Group E | Switzerland | Ecuador | Honduras
After keeping faith with a 4-2-3-1 formation for much of qualifying, manager Didier Deschamps switched to 4-3-3 for France's decisive and victorious World Cup qualifying playoff second-leg match against Ukraine.
The success of that game -- with Yohan Cabaye in front of the back four, along with Paul Pogba and Blaise Matuidi as the lungs of the midfield -- has provided Deschamps, France's 1998 World Cup-winning captain, with the platform on which he will build Les Bleus' campaign.
Karim Benzema and Franck Ribery will form two-thirds of the front trio with Mathieu Valbuena or Loic Remy joining them. They will attempt to dominate possession against weaker opponents, such as those they meet in the group stage, but switch to become more of a counter-attacking unit when they face stiffer tests.
France have qualified for all but three World Cups, winning it all on home soil in 1998. They reached the final again in 2006, but fell to Italy 5-3 on penalties.
How they reached Brazil
The defining moment of qualification was perhaps the group-stage draw in which France were pitted with Spain in a five-team section. Even though a late Oliver Giroud equaliser in Madrid raised hopes that Deschamps' men could pip La Roja to automatic qualification, second place was instead confirmed after a 1-0 loss against the world champions in Paris.
France appeared wholly unprepared for their playoff first leg in Ukraine, where a pitiful performance led to a 2-0 defeat that had them teetering on the brink of a shocking exit. Only an exceptional display in the second leg at the Stade de France -- and a pallid 90 minutes from their opponents -- sent Les Bleus through. Cabaye was brilliant in that game, earning himself first-choice status, just as Samir Nasri's miserable first-leg display cost him his World Cup summer.
Mamadou Sakho's two goals in the 3-0 win -- his first in international football -- made him a national hero for a day. The Liverpool defender should partner with Raphael Varane at the heart of the defence.
The numbers never lie
Calculating a nation's passion for the game based on how well it pays its manager, attends its games and gets out to play:
France's old enemy, England, are only potential semifinal opponents regardless of how they qualify for the knockout stages, so getting one over on their unloved neighbours is unlikely given the weaknesses of Roy Hodgson's squad.
With Argentina as likely Round of 16 opponents if they fail top the group, Deschamps will emphasise the need to emerge as section winners to likely face Bosnia-Herzegovina, coached by former Paris Saint-Germain player Safet Susic, or Nigeria. If France come through that, Germany would likely await in the last eight, reviving the collective French nightmare of their penalty shootout defeat to the Nationalmannschaft in the 1982 World Cup semifinals. How Les Bleus would love to lay to rest the ghost of that game in Seville!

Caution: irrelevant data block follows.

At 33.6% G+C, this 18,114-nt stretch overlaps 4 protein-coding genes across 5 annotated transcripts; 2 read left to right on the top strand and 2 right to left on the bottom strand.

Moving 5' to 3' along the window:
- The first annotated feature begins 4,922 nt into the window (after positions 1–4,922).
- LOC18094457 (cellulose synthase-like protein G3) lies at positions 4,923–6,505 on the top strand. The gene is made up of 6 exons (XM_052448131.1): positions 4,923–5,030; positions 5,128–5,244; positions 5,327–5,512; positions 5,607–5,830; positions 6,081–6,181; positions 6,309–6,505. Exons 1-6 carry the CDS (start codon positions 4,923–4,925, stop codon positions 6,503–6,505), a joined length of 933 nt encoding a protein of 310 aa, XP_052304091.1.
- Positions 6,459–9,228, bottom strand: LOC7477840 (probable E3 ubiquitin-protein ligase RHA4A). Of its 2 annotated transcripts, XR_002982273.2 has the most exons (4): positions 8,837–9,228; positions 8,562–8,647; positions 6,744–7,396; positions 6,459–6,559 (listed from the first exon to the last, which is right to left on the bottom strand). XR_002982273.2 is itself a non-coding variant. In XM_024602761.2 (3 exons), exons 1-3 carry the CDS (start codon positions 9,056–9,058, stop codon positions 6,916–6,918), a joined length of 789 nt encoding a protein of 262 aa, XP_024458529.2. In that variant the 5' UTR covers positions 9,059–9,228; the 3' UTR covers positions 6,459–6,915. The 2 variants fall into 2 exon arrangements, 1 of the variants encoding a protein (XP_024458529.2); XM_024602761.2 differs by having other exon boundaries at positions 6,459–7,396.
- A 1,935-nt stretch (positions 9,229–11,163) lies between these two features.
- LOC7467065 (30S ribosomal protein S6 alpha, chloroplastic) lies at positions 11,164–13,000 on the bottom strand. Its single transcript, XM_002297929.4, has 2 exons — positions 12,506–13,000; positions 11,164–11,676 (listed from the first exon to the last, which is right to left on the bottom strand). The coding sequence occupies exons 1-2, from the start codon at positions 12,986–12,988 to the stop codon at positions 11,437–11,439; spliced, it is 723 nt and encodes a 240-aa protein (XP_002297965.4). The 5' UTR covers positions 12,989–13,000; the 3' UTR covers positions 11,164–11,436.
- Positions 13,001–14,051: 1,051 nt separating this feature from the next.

After that, perhaps hosts Brazil would be next up in the semifinals, where the Seleçao would be out to avenge a painful loss: their 3-0 defeat to a side led by Deschamps in the 1998 Cup final in Paris.
Most important player
Prior to the playoff against Ukraine, the answer would have unequivocally been Ribery. But the manner in which the Bayern Munich man was all but snuffed out by tight marking, and his subsequent colourless displays for his club, have seen his star wane.
Deschamps will hope Benzema, France's classiest striker, can carry his Real Madrid form onto the international stage, but it is Cabaye who holds the key. His distribution when in possession and doggedness when not are precious qualities. The PSG midfielder said recently that Deschamps was happy he has not been playing regularly for his club so he would be fresh for Brazil. Whether that was merely Cabaye finding a clever excuse failing to establish himself in the first team at the Parc des Princes following his January move from Newcastle United remains to be seen.
Definition of success
Who knows what we'll see from the French. No one expected them to reach the World Cup final in 2006, while everyone expected them to do well at the 2008 Euros and 2010 World Cup. Those tournaments ended in desperate disappointment and, in the latter case, disgrace following the "bus of shame" incident in Knysna when players went on strike to protest Nicolas Anelka's exclusion.
The current squad undoubtedly has the potential to reach the last eight, perhaps even the semifinals, and should breeze through one of the easiest groups on paper. Switzerland, Honduras and Ecuador should pose little obstacle to Deschamps' side in Group E, easing them nicely into the tournament.
Following the 2010 Cup debacle and a Euro 2012 marred by ill discipline from a number of high-profile players (Nasri, Hatem Ben Arfa and Jeremy Menez), the French public would first like their squad to do them proud with their behaviour and attitude before succeeding out on the pitch.
How far will France go?
All we can be certain of is they will cross the Atlantic. Going farther than that depends on Deschamps keeping his squad together.
ESPN FC Analysts' take: Michael Ballack
Les Bleus are always unpredictable. This year, it's even more important for France to represent their home country well in such a big tournament because they can't give the same image that they did four years ago. Individually, they have great and talented players, and it's a good mix, but they have to be a unit. That will determine whether they will be successful.
For France, it's not whether they can play with one striker or two, or if they can play from behind. It's more a question of attitude. An inability to put egos in the pocket and play for the country and do their best is the weakness of this team. It will be interesting to see how they can adjust their mindsets.